When Vikram Pandit took over Citigroup in 2007, he was seen as an unlikely choice. In an industry dominated by white, glad-handing alpha males, Pandit is a bookish Indian immigrant known for his financial acumen but not his schmoozing skills. But as the bank increasingly began to struggle under the weight of its dicey real-estate investments, some on Citi’s board began to think that this reportedly risk averse numbers guy might just be the right fit to lead the bank back to the top. That experiment came to a close yesterday, when Pandit abruptly resigned, a day after a mixed earnings report showed that the bank is still a long way from health.
The stock market cheered the move, with shares of Citi rising 1.6% yesterday. A diverse group of commentators lauded Pandit’s decision to step down (which they interpreted as Citi firing Pandit, rather than an actual resignation). Sheila Bair, chairwoman of the FDIC during the financial crisis, who criticized Pandit in her recent book, said of the change:
“I viewed his resignation as a positive. The board is doing its job, by opening up a new chapter for Citigroup . . . The bank’s performance under Pandit was very bad. Citi’s board is opening a potentially new direction, and should be commended.”
Investment banker and bank analyst Christopher Whalen wrote: “The departure of Vikram Pandit as CEO of Citigroup should come as a relief to the markets, regulators and customers – indeed, just about everybody besides the volatility junkies who like to trade this very liquid, very unstable stock.”
These critics point to Pandit’s lack of experience in operations as one of the central reasons he was unable to turn the bank around. Indeed, the manner in which Pandit rose to the top echelons of Wall Street was unique and indicative of the transformation that the industry has gone through in the past several decades: Pandit received degrees in electrical engineering and a PhD in finance and spent time in academia before he got his first job on the street in 1983. This was the dawn of an age in which Wall Street would be increasingly dominated by math-savy “quants,” who used their skills to game the markets and craft new complex financial instruments. Though Pandit was an experienced trader who was comfortable with the various new financial instruments that arrived on the scene over the past twenty years, he had little experience managing a complex institution like Citigroup.
Pandit’s critics also see him as a symbol of the corruption at the heart of Citigroup — it’s close ties to Washington, which (in combination with its massive size) allowed the firm to take outsized bets while its creditors continued to assume the bank would be bailed out if anything went wrong. Pandit’s champion at Citi was former Treasury Secretary Robert Rubin, who left the federal government in 1999 after advocating for the deregulation that many say contributed to the financial crisis less than a decade later. After leaving the government, Rubin became a director at Citigroup, and became friendly with Pandit around that same time. According to a profile of Pandit in New York magazine, in 2007, Rubin pushed for the bank to purchase Pandit’s hedge fund – not for the fund itself (which was performing poorly) – but because Rubin wanted Pandit at Citi. According to the report:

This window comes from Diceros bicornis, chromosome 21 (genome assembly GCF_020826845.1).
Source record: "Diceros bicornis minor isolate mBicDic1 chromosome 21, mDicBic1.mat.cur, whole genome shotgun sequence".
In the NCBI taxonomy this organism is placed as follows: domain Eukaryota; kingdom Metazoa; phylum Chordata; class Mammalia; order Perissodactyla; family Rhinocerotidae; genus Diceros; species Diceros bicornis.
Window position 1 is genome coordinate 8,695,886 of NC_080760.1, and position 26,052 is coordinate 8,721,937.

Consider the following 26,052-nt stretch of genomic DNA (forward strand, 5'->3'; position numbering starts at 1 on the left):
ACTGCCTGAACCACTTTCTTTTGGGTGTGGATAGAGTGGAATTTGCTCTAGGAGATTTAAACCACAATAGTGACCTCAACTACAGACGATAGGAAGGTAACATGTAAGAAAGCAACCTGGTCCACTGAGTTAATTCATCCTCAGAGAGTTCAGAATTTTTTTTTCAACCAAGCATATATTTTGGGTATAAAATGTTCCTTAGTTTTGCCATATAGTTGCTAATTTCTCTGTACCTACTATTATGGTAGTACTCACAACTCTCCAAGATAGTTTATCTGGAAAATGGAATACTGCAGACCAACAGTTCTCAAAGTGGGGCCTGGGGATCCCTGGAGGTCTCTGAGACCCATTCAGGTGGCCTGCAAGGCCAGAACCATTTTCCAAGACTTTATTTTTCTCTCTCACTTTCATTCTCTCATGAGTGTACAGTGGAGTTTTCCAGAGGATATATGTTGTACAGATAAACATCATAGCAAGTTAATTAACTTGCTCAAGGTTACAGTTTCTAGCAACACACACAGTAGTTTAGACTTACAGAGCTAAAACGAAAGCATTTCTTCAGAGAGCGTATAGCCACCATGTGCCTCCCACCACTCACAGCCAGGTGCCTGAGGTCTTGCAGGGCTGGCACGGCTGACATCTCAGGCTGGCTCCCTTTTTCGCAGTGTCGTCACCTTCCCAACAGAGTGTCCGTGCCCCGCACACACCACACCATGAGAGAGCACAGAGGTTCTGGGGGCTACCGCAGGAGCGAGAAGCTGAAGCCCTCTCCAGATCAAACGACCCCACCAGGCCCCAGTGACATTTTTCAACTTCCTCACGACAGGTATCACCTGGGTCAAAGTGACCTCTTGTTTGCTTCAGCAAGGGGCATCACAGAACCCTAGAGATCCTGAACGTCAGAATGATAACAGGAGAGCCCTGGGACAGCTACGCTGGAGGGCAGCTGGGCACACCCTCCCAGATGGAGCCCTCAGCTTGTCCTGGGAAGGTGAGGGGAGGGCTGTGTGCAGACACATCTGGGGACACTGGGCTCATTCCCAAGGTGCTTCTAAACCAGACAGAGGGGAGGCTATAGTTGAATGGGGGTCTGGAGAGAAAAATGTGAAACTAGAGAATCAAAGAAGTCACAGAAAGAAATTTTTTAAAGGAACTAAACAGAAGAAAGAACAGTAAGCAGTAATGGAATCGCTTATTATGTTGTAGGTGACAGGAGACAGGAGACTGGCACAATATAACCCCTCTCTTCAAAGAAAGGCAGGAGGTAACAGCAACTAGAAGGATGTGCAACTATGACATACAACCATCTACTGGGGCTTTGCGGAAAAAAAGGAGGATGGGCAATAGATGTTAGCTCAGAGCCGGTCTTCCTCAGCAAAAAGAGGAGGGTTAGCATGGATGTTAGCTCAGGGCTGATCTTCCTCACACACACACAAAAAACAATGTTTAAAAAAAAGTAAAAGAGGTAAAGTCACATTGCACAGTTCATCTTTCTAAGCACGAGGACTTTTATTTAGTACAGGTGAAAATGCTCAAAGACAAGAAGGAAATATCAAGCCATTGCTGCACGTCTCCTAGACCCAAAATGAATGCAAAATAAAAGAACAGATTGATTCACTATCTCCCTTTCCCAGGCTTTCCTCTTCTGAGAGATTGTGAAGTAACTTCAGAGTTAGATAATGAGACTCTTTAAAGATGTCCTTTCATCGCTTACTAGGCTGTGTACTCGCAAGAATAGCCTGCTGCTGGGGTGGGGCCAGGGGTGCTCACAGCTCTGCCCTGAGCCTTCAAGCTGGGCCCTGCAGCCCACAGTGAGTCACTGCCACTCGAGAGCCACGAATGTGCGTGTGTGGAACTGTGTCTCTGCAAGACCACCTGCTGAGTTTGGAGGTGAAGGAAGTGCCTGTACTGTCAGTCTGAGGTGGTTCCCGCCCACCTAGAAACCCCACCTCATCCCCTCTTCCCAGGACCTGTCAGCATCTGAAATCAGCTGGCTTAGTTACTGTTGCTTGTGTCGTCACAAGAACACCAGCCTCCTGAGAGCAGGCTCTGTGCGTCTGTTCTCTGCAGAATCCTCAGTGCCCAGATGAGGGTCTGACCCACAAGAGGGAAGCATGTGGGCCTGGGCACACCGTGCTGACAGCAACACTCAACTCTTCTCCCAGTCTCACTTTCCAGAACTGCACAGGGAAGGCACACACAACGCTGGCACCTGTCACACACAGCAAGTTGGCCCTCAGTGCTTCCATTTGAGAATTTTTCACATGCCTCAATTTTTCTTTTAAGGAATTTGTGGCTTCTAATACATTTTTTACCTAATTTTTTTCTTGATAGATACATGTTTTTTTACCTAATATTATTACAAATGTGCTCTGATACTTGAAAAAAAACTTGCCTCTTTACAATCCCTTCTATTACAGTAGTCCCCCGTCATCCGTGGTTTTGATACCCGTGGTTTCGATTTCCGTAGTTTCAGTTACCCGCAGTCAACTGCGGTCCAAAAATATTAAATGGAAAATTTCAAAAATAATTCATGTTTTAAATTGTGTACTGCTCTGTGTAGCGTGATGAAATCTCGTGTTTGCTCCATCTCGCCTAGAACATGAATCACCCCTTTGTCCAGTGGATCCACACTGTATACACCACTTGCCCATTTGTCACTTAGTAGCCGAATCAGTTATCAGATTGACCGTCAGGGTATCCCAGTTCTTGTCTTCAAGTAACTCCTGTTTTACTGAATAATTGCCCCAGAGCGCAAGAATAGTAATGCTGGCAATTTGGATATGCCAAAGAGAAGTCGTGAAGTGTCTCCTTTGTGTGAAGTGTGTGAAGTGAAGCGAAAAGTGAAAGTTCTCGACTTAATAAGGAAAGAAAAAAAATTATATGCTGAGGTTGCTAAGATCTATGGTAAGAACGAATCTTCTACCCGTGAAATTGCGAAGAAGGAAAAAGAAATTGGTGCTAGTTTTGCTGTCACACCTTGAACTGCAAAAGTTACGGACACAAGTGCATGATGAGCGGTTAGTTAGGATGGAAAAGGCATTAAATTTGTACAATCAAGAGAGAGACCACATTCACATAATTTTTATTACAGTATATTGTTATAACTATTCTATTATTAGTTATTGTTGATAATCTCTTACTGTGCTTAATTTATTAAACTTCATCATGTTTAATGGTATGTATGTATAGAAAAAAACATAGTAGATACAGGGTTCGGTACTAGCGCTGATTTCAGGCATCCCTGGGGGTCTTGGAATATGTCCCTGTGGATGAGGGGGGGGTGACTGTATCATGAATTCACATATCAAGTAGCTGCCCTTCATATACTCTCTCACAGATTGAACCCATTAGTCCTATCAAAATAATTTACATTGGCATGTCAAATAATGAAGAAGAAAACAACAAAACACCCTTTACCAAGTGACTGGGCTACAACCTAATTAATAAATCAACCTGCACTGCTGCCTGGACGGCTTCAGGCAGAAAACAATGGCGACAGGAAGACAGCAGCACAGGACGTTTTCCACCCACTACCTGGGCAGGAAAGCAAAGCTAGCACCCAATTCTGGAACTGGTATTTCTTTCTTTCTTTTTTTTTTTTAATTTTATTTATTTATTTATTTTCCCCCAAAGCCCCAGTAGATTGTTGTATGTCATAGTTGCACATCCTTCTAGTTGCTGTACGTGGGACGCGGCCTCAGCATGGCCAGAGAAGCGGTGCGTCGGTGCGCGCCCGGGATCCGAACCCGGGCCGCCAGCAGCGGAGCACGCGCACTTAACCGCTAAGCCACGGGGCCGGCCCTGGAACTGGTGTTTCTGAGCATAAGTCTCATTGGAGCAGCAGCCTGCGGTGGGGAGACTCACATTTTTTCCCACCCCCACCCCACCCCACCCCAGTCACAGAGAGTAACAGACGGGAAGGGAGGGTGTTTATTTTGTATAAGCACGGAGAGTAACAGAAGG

“Rubin sold Pandit as the consummate problem-solver and a man who could see around corners . . . Pandit’s pedantic style and reputation for risk-aversion dovetailed with the going mood, a balm for the go-go era of high risk that was battering the investment banks.”
Unfortunately for Citi shareholders, the bank clearly overpaid for the fund. The deal netted Pandit $165 million, even though Citi shut it down roughly a year after the purchase, taking huge losses. Meanwhile, Citi’s financial situation took a turn for the worse. As the financial crisis deepened, bets that Citi had taken in the real estate market continued to sour and the bank was forced to turn time and again to the federal government for support – with the Treasury at one point owning a 27% stake in the firm.
Pandit did his best to shore up the firm’s balance sheet, selling off assets to raise capital and even taking a $1 salary in 2009 as a symbol of his commitment to returning the bank to health. And some market watchers gave Pandit credit for making the right moves to fix a beleaguered business that was hobbled by decisions made long before he arrived. CNBC host Jim Cramer said of Pandit’s recent efforts:
“I saw a strategy developing that could bring the bank out of its morass, one that emphasized emerging markets and international growth while simultaneously getting control over the $100s of billions in bad loans that the company had made during the boom of the late 2000s, again not under Pandit’s watch.”
Despite this progress, Pandit’s failures proved too numerous for the board to abide. First and foremost, Citi’s shares have plummetted 89% since he took the helm. Earlier this year, the Federal Reserve rejected a plan put forth by Pandit to buy back stock from investors. Then came a vote from shareholders to voice their displeasure at Pandit’s $15 million salary in 2011. These failures aren’t all Pandit’s fault. The decline in stock price is mostly due to decisions that were made long before Pandit arrived on the scene. But if Pandit’s critics are correct — that he was a symbol of an overly complicated Wall Street that was focused too much on profits from trading and cozy relationships with government — then perhaps Citi can slim down and refocus itself on repairing what analyst Mike Mayo called “one of the worst cultures in banking for the last few years, and the last decade.”